6.) Minor League Players Granted Conditional Class Certification in Wage Suit

A group of former minor league baseball players have been granted conditional class certification in a California federal court suit against Major League Baseball teams alleging that they were not paid the minimum wage in violation of the Fair Labor Standards Act. Both current and former minor league players will now have the opportunity to participate in the suit in order to recover both minimum wage and overtime compensation.

On October 20, U.S. Magistrate Judge Joseph Spero, in San Francisco, granted the motion of the former players to certify a class of all minor league players who worked for the MLB or any MLB franchise since February 7, 2011 but had not played in the major leagues.

Read the full story on The National Law Review

7.) New California Employment Laws on Fair Pay, Waiver of Meal Periods

California continues its focus on employment-related legislation. Senate Bill 358 expands California’s Fair Pay Act, and is being touted as the toughest law in the nation of its kind. It moves the burden to California employers to prove that an employee’s higher rate of pay isn’t based on gender, plus provides California employees with the right to sue if they are paid less than coworkers of a different gender performing “substantially similar” work. This new California law becomes effective January 1, 2016.

A second law involving the waiver of healthcare industry meal periods passed in reaction to a decision from California’s appellate court earlier this year, plus employers dodged a bullet when Governor Brown elected not to sign Assembly Bill 465, which would have prohibited employers from requiring employees to agree to mandatory arbitration.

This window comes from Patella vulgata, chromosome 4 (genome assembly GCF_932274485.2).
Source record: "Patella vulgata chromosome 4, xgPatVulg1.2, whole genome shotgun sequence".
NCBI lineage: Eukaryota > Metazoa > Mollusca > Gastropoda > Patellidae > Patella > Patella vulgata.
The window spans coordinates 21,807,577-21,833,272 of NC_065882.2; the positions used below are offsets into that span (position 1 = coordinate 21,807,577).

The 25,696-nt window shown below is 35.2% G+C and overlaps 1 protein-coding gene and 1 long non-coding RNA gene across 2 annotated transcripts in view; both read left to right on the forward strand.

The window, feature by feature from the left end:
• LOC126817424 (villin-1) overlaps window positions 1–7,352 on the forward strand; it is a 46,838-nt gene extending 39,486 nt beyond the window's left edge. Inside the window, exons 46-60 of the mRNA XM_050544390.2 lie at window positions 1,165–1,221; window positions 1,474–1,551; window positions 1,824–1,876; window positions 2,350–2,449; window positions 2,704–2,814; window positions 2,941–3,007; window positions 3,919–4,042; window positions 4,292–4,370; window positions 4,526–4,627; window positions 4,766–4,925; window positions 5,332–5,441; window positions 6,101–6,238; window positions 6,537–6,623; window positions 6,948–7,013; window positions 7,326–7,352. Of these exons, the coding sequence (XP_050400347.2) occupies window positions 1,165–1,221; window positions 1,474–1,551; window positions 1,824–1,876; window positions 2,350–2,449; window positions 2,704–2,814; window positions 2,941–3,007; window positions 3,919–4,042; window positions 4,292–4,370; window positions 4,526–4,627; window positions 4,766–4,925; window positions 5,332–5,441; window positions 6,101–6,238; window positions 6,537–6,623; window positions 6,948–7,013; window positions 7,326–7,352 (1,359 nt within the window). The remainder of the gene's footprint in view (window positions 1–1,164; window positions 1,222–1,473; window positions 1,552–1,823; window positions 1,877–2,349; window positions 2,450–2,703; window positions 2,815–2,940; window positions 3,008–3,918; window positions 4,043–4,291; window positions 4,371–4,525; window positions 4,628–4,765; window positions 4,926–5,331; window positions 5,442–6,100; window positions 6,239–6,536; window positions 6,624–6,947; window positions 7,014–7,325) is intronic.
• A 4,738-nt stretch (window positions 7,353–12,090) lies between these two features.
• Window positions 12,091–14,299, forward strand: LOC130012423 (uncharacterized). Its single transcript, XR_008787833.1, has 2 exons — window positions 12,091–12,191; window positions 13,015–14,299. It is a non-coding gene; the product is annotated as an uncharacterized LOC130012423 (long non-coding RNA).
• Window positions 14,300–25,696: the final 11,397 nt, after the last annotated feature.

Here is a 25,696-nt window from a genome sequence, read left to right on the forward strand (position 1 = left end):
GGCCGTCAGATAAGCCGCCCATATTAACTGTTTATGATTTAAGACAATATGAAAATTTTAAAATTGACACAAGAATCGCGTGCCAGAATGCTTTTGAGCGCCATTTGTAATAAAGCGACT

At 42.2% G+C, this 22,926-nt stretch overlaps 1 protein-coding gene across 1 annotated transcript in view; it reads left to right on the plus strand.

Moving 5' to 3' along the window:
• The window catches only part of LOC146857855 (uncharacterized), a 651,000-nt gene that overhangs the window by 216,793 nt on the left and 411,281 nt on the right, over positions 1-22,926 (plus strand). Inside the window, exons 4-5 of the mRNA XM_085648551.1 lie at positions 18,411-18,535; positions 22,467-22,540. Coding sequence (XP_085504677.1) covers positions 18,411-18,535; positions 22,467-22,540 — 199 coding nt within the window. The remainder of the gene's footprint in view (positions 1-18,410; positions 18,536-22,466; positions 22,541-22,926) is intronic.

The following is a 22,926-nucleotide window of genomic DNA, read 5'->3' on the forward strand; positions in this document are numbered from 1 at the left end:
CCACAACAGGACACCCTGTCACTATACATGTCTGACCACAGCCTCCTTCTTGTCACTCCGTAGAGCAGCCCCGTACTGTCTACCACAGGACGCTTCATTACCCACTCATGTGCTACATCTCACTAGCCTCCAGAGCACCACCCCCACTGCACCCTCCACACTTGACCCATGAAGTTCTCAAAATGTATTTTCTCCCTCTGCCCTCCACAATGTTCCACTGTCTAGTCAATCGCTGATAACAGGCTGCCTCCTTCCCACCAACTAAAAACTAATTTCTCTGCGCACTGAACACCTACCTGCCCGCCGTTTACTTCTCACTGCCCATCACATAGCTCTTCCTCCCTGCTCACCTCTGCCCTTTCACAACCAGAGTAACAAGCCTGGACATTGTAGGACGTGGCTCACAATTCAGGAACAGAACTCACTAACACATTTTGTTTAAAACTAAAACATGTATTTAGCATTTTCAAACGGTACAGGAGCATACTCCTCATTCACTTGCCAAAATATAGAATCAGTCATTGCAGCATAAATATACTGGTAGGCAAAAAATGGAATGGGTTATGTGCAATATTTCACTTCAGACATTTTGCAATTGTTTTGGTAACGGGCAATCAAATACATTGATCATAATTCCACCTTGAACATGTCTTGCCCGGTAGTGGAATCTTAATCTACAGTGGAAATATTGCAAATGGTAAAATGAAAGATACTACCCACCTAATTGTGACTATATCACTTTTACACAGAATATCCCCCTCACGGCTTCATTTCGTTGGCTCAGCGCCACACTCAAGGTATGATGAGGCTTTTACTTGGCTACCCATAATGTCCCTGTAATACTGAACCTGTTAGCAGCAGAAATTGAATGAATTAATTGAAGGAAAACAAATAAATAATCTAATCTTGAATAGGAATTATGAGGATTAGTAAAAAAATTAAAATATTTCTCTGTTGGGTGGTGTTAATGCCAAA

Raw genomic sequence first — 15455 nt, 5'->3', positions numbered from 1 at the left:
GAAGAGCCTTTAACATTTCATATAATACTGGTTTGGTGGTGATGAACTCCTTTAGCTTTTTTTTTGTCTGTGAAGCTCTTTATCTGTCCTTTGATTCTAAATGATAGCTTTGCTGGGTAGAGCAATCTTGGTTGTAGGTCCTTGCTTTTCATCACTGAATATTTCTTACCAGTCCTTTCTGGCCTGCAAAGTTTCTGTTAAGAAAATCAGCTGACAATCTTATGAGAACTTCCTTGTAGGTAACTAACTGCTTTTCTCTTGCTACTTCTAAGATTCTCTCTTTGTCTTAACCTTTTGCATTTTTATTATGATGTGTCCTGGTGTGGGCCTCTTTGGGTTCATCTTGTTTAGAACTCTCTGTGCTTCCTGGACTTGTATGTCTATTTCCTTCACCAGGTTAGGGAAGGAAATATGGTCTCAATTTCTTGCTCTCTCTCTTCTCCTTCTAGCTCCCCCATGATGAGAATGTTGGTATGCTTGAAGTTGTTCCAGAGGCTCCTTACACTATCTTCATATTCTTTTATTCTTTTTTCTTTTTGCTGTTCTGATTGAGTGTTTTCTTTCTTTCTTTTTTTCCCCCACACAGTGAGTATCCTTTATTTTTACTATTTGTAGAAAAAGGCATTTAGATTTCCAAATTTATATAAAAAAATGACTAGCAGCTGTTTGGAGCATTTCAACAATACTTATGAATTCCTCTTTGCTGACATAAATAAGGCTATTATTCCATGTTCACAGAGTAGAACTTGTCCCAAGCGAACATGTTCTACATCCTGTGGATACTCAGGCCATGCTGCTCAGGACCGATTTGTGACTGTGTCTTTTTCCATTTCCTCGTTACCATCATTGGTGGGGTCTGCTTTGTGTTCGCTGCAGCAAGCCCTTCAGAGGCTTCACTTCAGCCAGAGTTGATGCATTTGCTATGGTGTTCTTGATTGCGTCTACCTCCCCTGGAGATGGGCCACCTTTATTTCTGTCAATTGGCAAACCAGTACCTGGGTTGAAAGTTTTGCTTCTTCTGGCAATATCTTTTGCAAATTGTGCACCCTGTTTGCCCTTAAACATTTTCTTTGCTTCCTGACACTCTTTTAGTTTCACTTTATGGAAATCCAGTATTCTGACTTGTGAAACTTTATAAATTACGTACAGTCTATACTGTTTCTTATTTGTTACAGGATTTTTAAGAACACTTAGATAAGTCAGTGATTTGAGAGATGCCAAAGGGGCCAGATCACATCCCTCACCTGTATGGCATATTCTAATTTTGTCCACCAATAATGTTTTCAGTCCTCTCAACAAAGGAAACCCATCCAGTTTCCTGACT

Read the full story on Lexology

8.) Paid Sick Leave Expansion Continues – This Time to Federal Contracting

President Obama signed an Executive Order establishing paid sick leave for federal contractors. The order will apply to employees working on federal government contracts that are solicited or awarded on or after January 1, 2017.

Once in effect, both full and part-time employees performing work on covered contracts are entitled to earn at least one hour of paid sick leave for every 30 hours in which they work. Employers also won’t be able to cap the total accrual of paid sick leave below 56 hours per year. Employees will also be able to carryover paid sick leave year after year. In addition to that, if an employee is rehired within a 12-month period subsequent to when his/her employment was severed, all unused paid sick leave will also be reinstated.

Read the full story on Employment Essentials

9.) Papa John’s Stores to Pay $500,000 Wage Theft Settlement

New York Attorney General Eric Schneiderman continues to crack down on wage theft, and now, 250 workers will be sharing a $500,000 settlement from four current and former Papa John’s franchisees.

“Once again, we’ve found Papa John’s franchises in New York that are ripping off their workers and violating critical state and federal laws,” Schneiderman said in a statement. “Once again, I call on Papa John’s and other fast food companies to step up and stop the widespread lawlessness plaguing your businesses and harming the workers who make and deliver your food.”

Read the full story on

10.) Sacramento Council Approves 12.50 Minimum Wage Plan After Compromise Reached

The Sacramento City Council recently approved an increase to the city’s minimum wage. Released as a City Council hearing started, the new proposal removed controversial exemptions from the original plan while keeping wage numbers the same. The plan, calling for a minimum wage increase to $12.50 an hour by 2020, will also include increases after that date linked to the Consumer Price Index.

Though the plan earned the support of some key interest groups, both labor groups and low-wage workers blasted the proposal.

Read the full story on The Sacramento Bee

Do you know of other employment law stories from October that we should add to our list? Let us know in the comments.

If you are employed in California and facing workplace discrimination, harassment, or employer retaliation, contact the expert attorneys at Hennig Ruiz for your free consultation.